“A young doctor gives a full dose of compassion to a patient as he casts his eye across the queues of people he has yet to diagnose. He tries to remind himself that he still needs to read up on key health care policy issues to keep up with developments that might one day affect the clinic where he works. But the road home in that rural part of Ghana is water-logged and muddy so by the time he gets home to attend to his family, there won’t be much time left for small privileges like spending time trying to look for and retrieve research. If only, there was a faster and easier way of finding relevant information.”
How do African health workers and managers keep up with new research produced from one institute like the Health Economics Unit in South Africa? We try to disseminate news and research to key stakeholders, but it is unlikely that in practice we would automatically reach a dedicated doctor working tirelessly in a Ghanaian rural clinic, for instance.
This is why movements like Open Access are so important for people in Africa. If we can disseminate more of our research in well respected open access journals and/or repositories, perhaps we may reach far away places in need of those findings.
Open Access offers Africa a lot of potential. But we work in higher education where we perhaps take for granted the abounding information and awareness campaigns about what open access is and how we should work with it.
We forget that words like ‘repositories’, ‘creative commons’, and even ‘open access’ are terms that people outside of the academic realm are probably not familiar with. They may have never heard of them. Even if they have, they may not know what it means or how it could benefit them.
Africa still has a way to go in creating and developing institutional repositories (Africa’s share) of institutional repositories available worldwide is only 3%). And, as highlighted in the recent UK Finch report , the rate at which published papers have been deposited into repositories has been disappointing.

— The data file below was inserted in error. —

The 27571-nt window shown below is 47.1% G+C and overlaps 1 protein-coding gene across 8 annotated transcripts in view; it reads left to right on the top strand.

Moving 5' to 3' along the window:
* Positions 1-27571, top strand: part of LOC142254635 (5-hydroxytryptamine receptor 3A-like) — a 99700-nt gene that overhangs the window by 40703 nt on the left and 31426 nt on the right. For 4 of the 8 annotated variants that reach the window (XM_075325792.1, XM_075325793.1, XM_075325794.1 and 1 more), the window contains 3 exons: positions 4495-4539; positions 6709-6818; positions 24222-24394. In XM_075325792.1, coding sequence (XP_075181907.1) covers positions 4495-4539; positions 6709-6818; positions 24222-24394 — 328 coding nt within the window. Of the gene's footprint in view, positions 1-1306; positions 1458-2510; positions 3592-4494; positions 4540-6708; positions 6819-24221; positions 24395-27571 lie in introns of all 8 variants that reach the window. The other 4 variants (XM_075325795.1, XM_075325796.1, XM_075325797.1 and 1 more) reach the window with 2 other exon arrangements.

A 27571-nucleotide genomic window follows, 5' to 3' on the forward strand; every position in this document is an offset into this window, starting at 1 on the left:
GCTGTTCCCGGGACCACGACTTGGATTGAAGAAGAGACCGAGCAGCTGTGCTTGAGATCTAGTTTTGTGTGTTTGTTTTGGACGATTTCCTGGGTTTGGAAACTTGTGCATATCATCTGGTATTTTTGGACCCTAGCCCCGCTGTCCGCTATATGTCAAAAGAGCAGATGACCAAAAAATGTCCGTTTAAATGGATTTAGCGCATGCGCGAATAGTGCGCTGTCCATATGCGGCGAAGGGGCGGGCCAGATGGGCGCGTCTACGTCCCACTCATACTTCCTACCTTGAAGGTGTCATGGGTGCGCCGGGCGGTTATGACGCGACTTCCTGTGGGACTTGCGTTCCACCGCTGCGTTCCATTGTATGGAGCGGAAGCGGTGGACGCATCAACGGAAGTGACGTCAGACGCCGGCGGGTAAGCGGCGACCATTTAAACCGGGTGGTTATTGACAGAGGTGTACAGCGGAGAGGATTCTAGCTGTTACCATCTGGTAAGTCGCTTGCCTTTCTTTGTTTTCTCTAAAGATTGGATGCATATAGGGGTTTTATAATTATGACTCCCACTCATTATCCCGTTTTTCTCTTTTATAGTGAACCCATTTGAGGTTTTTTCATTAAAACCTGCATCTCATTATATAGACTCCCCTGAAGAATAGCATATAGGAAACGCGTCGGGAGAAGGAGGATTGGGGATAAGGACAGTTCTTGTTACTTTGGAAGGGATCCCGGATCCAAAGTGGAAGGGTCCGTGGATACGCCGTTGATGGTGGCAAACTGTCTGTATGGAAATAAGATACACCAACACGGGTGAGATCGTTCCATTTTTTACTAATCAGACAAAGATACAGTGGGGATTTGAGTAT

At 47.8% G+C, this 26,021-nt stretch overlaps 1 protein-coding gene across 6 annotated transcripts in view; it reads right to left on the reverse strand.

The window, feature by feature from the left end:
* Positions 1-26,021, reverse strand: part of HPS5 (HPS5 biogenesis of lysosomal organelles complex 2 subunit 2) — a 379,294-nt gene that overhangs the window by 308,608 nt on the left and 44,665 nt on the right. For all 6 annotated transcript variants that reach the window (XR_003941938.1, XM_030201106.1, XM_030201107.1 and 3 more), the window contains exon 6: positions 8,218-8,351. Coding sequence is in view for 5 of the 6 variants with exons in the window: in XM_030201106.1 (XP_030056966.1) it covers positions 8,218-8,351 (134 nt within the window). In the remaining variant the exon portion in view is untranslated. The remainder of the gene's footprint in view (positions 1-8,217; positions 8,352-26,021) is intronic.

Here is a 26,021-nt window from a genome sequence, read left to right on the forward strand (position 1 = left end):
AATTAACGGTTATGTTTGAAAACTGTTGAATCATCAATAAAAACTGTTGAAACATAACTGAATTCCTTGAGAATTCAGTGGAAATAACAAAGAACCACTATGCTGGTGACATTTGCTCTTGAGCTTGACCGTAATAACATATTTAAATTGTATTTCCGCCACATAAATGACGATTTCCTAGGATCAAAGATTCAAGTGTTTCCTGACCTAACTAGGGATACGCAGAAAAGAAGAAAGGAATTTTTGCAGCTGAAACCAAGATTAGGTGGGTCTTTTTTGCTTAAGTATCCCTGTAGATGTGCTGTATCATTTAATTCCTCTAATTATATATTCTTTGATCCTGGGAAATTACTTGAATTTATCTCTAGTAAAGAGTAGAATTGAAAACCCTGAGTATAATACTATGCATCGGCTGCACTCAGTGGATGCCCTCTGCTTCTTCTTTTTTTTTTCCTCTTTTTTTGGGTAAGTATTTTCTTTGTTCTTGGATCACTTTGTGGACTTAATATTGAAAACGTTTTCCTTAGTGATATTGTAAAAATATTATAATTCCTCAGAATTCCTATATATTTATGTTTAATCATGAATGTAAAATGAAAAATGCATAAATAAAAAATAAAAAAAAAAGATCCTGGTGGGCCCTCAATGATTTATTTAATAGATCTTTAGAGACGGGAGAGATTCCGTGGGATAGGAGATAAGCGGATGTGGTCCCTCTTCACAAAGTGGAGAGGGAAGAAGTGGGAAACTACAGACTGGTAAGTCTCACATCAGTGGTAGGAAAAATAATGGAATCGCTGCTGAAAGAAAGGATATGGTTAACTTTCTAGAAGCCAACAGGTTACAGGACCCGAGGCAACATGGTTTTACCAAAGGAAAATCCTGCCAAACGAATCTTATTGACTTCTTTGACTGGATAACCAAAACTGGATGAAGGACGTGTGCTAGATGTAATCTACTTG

For Africa, not only would we need to be more clear about whose responsibility it is to deposit published work into repositories, we also need to be more systematic about depositing other types of research output, for example, unpublished reports. This is because Africa does face serious development challenges, and we want research to have more of an impact on the ground, and very often, it is the invisible outputs that are never published or disseminated that are impacting development.
And we have even more ground to cover in terms of making people outside of universities aware of key resources like:
- the directory of open access institutional repositories (opendoar );
- subject-based repositories (like SSRN for social science, PubMed for health, RePEC for economics, etc).
- the Directory of Open Access Journals (DOAJ );
- google’s advanced search engine that lets one filter for usage rights.
There is talk of maybe setting up an information hub to disseminate research, but we also need to empower people with the knowledge of where and how to find information for themselves, by making those who have internet access aware of what open access is and what resources there are so that our front line doctor can get research quickly and easily.